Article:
Too few primary care nurses with leadership roles involved in service delivery decisions

Nurses’ Voice network seeks to help primary care nurses develop their careers

Nurses’ Voice network seeks to help primary care nurses develop their careers

Picture: iStock

Too little ‘clear, visible’ nursing leadership is threatening nurses’ future in primary care, argues one nurse working to improve nursing provision in the community.

Joanne Loades

Independent nurse consultant and specialist in cardiovascular disease Joanne Loades is at the helm of a new national network working to raise the profile of primary care nursing.

Along with colleague Michaela Nuttall, Ms Loades is helping to lead on the Nurses’ Voice network, a new project funded by the National Association of Primary Care (NAPC).

This project aims to improve the voice of nurses working across primary care in key policy making, and to develop and monitor action after the publication of national documents.

‘Primary care nurses we have spoken to feel that nurses don’t have a seat at the table when it comes to decision making,’ explains Ms Loades.

Nurses’ input

‘This is important because nurses are a valuable part of primary care teams and the profession is changing at a pace with many different organisations emerging,’ she adds.

‘But where is nurses’ input on design and decision making in these new ways of delivering care?


nurses work in general practice in England

Source: NHS Digital 2018

‘And what does the future hold for nurses if they are not involved in that decision making?’

Ms Loades is well aware of new integrated models of care and how nurses can influence the healthcare agenda.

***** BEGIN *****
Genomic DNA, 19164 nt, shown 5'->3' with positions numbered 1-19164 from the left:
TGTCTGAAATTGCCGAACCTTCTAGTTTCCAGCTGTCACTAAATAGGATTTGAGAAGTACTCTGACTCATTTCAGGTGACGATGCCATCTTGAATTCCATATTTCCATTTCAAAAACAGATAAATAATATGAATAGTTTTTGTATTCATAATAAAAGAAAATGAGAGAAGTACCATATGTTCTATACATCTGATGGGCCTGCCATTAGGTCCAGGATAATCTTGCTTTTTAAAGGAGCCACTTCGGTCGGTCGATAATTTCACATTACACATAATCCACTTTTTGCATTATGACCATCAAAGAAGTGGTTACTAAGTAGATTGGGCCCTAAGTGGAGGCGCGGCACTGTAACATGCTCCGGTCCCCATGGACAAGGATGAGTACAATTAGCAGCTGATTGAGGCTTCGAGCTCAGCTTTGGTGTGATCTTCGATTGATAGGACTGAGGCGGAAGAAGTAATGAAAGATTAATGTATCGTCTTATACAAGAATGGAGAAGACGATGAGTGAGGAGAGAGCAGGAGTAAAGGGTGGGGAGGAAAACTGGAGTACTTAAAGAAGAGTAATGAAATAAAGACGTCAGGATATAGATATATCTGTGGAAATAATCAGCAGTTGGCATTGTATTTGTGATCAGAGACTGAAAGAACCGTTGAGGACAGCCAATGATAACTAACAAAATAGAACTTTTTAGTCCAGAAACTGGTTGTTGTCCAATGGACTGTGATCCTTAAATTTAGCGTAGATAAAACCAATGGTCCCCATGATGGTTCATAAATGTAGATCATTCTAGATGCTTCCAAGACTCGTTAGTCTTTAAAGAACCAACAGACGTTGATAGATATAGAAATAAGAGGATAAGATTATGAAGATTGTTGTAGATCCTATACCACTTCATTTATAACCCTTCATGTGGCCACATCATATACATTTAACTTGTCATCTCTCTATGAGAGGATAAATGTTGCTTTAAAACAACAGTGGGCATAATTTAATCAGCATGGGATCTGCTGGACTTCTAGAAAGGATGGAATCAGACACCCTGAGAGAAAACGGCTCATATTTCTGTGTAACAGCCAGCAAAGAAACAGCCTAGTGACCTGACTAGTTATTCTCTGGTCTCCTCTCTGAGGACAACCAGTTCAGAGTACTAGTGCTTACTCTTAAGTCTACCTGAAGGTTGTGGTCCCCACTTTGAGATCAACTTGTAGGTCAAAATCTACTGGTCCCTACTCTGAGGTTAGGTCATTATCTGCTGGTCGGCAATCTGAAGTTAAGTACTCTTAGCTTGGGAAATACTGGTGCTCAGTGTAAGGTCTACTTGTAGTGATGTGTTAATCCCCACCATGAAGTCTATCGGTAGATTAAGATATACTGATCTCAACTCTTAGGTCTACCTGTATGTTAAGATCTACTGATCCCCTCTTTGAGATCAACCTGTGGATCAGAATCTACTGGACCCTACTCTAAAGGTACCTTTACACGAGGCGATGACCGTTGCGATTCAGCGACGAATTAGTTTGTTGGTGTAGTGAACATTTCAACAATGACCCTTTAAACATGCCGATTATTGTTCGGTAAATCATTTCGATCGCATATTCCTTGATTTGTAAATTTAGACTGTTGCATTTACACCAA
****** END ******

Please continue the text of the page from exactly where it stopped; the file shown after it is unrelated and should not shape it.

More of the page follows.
She works for one of NAPC’s own designed and developed primary care home (PCH) test sites, launched in 2015 by NHS England chief executive Simon Stevens.

Population needs

The PCH model brings together a range of health and social care professionals who provide enhanced personalised and preventative care for their local communities.

Staff are drawn from GP surgeries, community, mental health and acute trusts, social care services and the voluntary sector to focus on local population needs and provide care closer to patients’ homes.

The PCH model is featured in the Next Steps on the NHS Five Year Forward View and is part of NHS England’s plans to transform primary care over the next two years.

‘Our aim is to improve the voice of nurses working within these new emerging health systems, get people sat at the table, rather than being at the back, and improve leadership,’ Ms Loades says.

She intends that the Nurses’ Voice network is involved in the NHS England ten-point action plan for general practice nursing.

‘We want to identify nurse leaders who can offer an expert panel for the ten-point plan in the regional delivery boards,’ she says.


One of the first challenges Ms Loades and Ms Nuttall encountered was finding enough general practice nurses in leadership positions to consult.

‘We went to RCN congress in Belfast this year but found few nurses working in primary care, and only eight who were in leadership positions.


of district nurses left practice over the past eight years

Source: Queen’s Nursing Institute 2018

‘We asked if they would join us for a focus group to talk about their experiences and where they saw the gaps.’